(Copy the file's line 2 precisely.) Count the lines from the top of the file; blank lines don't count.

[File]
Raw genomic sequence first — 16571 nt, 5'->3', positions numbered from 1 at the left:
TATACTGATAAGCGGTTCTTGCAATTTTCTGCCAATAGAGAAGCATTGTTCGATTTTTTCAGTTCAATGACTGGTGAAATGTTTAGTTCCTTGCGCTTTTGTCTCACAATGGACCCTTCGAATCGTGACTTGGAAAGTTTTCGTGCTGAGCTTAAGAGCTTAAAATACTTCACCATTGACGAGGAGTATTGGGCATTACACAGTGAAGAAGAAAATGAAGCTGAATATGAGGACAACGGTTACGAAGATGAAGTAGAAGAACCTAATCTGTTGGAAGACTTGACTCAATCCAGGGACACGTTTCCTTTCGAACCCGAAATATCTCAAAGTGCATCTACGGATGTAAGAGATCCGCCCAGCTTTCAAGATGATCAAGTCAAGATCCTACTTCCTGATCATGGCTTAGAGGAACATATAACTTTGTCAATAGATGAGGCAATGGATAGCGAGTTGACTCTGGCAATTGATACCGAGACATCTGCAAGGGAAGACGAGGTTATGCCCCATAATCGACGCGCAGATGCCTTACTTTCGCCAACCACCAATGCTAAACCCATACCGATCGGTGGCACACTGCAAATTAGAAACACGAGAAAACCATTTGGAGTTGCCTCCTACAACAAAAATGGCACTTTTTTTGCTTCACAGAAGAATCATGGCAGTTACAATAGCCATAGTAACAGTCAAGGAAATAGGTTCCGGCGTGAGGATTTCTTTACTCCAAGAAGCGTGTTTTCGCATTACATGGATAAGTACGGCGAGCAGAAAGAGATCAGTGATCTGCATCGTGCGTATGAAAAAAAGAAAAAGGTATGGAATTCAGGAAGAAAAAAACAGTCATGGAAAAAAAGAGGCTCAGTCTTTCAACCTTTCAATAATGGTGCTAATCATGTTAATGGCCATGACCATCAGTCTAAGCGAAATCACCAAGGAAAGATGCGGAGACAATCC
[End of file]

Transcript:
TATACTGATAAGCGGTTCTTGCAATTTTCTGCCAATAGAGAAGCATTGTTCGATTTTTTCAGTTCAATGACTGGTGAAATGTTTAGTTCCTTGCGCTTTTGTCTCACAATGGACCCTTCGAATCGTGACTTGGAAAGTTTTCGTGCTGAGCTTAAGAGCTTAAAATACTTCACCATTGACGAGGAGTATTGGGCATTACACAGTGAAGAAGAAAATGAAGCTGAATATGAGGACAACGGTTACGAAGATGAAGTAGAAGAACCTAATCTGTTGGAAGACTTGACTCAATCCAGGGACACGTTTCCTTTCGAACCCGAAATATCTCAAAGTGCATCTACGGATGTAAGAGATCCGCCCAGCTTTCAAGATGATCAAGTCAAGATCCTACTTCCTGATCATGGCTTAGAGGAACATATAACTTTGTCAATAGATGAGGCAATGGATAGCGAGTTGACTCTGGCAATTGATACCGAGACATCTGCAAGGGAAGACGAGGTTATGCCCCATAATCGACGCGCAGATGCCTTACTTTCGCCAACCACCAATGCTAAACCCATACCGATCGGTGGCACACTGCAAATTAGAAACACGAGAAAACCATTTGGAGTTGCCTCCTACAACAAAAATGGCACTTTTTTTGCTTCACAGAAGAATCATGGCAGTTACAATAGCCATAGTAACAGTCAAGGAAATAGGTTCCGGCGTGAGGATTTCTTTACTCCAAGAAGCGTGTTTTCGCATTACATGGATAAGTACGGCGAGCAGAAAGAGATCAGTGATCTGCATCGTGCGTATGAAAAAAAGAAAAAGGTATGGAATTCAGGAAGAAAAAAACAGTCATGGAAAAAAAGAGGCTCAGTCTTTCAACCTTTCAATAATGGTGCTAATCATGTTAATGGCCATGACCATCAGTCTAAGCGAAATCACCAAGGAAAGATGCGGAGACAATCC